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The Trapezoid [Provided by Dean Tucker]

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LINER NOTES: “This American group of Rochester released a single in 1983 and 8 new tracks here are incredible LP. Buzzcocks trend group but not that ….. Indeed, Television, Lou Reed, The Doors, Shoes and punk Arty also called on these 10 tracks dating back to 1983. The group consists among other brothers Jonathan Caws-Elwitt and Sam Elwitt, good at crushing, childish ditties, an ins / exhaustion of these influences that give enjoyable results with a singer who imposes unavoidable melodies thanks to its multiple variations of tone. 500 copies.” – Chameleon.


a review from the 80s, Trouser Press


recently discovered autographed copy from 1983

You can hear the De Grads here

(left to right) David Cohen, Sam Elwitt, Mitchell Mutz

 More on The Trapezoid  and Galaxy and the BHS Alumni author display case below

A poem from former Degrad Jonathan Caws-Elwitt, BHS ’80. And advice to young writers.

In grand fashion, Brighton celebrates its volleyball champions and the first Boys state team sports title in school history

In search of Shirley Jackson and finding the Brighton High School Alumni author display case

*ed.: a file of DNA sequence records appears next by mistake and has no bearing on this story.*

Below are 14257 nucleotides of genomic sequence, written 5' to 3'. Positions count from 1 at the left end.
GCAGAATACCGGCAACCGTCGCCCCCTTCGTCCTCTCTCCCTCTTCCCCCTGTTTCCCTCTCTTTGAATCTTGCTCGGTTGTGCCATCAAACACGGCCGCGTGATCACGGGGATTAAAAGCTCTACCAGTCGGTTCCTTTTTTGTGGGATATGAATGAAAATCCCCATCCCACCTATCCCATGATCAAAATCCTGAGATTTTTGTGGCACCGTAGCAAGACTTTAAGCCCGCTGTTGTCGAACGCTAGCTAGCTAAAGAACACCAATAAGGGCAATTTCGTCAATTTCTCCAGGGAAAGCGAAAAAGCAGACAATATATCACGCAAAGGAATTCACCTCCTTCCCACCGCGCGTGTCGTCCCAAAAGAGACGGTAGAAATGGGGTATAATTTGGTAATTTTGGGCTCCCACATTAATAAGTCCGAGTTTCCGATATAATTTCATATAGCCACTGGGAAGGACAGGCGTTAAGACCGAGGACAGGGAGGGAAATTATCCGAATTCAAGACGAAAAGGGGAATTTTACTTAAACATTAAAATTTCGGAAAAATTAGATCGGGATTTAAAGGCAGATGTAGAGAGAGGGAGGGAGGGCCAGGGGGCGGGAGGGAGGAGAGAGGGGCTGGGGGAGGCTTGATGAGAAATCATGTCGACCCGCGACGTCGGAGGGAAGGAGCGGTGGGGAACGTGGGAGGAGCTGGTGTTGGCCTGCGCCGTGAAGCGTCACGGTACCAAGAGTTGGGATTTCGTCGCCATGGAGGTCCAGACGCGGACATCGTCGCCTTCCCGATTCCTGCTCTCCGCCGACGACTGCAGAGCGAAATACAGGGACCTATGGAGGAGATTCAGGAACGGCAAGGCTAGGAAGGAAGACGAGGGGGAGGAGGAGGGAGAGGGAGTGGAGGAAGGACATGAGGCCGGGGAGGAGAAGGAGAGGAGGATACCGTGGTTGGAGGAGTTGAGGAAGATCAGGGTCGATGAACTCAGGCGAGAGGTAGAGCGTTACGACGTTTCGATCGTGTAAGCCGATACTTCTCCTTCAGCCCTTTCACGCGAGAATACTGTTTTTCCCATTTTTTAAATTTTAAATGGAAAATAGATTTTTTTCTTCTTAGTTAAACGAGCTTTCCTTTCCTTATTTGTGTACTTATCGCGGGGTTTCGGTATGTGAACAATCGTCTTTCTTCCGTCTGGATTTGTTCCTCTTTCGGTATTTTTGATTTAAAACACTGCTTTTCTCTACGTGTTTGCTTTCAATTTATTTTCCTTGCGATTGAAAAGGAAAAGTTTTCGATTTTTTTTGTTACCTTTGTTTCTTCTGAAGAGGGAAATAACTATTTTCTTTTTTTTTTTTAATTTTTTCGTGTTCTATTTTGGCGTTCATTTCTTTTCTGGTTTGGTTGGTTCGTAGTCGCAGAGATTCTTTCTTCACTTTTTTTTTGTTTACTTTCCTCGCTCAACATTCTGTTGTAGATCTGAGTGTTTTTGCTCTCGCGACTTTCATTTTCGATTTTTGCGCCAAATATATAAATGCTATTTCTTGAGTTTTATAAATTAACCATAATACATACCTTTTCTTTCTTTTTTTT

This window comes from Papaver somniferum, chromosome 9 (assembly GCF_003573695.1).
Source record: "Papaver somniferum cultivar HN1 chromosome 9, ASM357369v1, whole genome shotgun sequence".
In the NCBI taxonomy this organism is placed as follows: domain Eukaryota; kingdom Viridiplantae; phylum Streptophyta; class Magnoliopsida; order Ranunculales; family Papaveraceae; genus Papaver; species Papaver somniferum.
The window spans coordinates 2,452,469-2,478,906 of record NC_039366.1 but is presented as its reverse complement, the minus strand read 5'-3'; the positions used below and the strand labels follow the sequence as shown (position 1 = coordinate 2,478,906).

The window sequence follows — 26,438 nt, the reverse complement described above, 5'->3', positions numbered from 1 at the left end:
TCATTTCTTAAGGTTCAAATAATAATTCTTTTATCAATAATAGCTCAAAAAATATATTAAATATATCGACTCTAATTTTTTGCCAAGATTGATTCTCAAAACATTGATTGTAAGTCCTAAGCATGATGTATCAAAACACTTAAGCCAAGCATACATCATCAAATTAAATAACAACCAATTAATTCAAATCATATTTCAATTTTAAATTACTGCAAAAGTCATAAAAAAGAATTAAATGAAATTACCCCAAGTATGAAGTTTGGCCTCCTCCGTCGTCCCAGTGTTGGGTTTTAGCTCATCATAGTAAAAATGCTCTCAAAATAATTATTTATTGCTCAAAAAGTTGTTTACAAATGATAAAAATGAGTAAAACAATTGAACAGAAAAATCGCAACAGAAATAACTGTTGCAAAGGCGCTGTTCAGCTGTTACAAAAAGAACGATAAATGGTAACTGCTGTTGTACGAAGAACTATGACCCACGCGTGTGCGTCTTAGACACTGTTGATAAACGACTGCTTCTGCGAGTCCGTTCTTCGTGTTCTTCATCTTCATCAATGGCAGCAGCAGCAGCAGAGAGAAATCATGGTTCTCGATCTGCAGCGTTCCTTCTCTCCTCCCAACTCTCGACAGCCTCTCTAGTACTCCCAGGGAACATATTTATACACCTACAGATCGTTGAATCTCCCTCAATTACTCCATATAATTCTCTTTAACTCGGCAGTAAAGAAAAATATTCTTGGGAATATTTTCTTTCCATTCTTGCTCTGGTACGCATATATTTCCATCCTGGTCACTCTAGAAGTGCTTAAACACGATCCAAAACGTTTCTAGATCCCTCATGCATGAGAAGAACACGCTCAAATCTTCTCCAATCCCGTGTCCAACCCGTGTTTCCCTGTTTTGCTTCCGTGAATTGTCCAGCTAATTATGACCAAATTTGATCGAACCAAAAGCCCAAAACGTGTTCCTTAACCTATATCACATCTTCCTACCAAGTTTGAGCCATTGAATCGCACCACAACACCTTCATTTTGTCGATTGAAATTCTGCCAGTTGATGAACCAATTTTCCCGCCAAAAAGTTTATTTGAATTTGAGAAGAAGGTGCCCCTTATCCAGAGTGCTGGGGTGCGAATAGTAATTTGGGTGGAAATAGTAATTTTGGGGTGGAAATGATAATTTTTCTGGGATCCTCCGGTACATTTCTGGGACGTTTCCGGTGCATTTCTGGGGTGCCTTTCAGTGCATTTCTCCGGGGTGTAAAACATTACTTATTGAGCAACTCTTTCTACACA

About The Author

Welcome to Talker of the Town! My name is David Kramer. I have a Ph.D in English and teach at Keuka College. I am a former and still active Fellow at the Nazareth College Center for Public History and a Storyteller in Residence at the SmallMatters Institute. Over the years, I have taught at Monroe Community College, the Rochester Institute of Technology and St. John Fisher College. I have published numerous Guest Essays, Letters, Book Reviews and Opinion pieces in The New York Times, Rochester Democrat and Chronicle, the Buffalo News, the Rochester Patriot, the Providence Journal, the Providence Business News, the Brown Alumni Magazine, the New London Day, the Boston Herald, the Messenger Post Newspapers, the Wedge, the Empty Closet, the CITY, Lake Affect Magazine and Brighton Connections. My poetry appears in The Criterion: An International Journal in English and Rundenalia and my academic writing in War, Literature and the Arts and Twentieth Century Literary Criticism. Starting in February 2013, I wrote for three Democratic and Chronicle  blogs, "Make City Schools Better," "Unite Rochester," and the "Editorial Board." When my tenure at the D & C  ended, I wanted to continue conversations first begun there. And start new ones.  So we created this new space, Talker of the Town, where all are invited to join. I don’t like to say these posts are “mine.” Very few of them are the sole product of my sometimes overheated imagination. Instead, I call them partnerships and collaborations. Or as they say in education, “peer group work.” Talker of the Town might better be Talkers of the Town. The blog won’t thrive without your leads, text, pictures, ideas, facebook shares, tweets, comments and criticisms.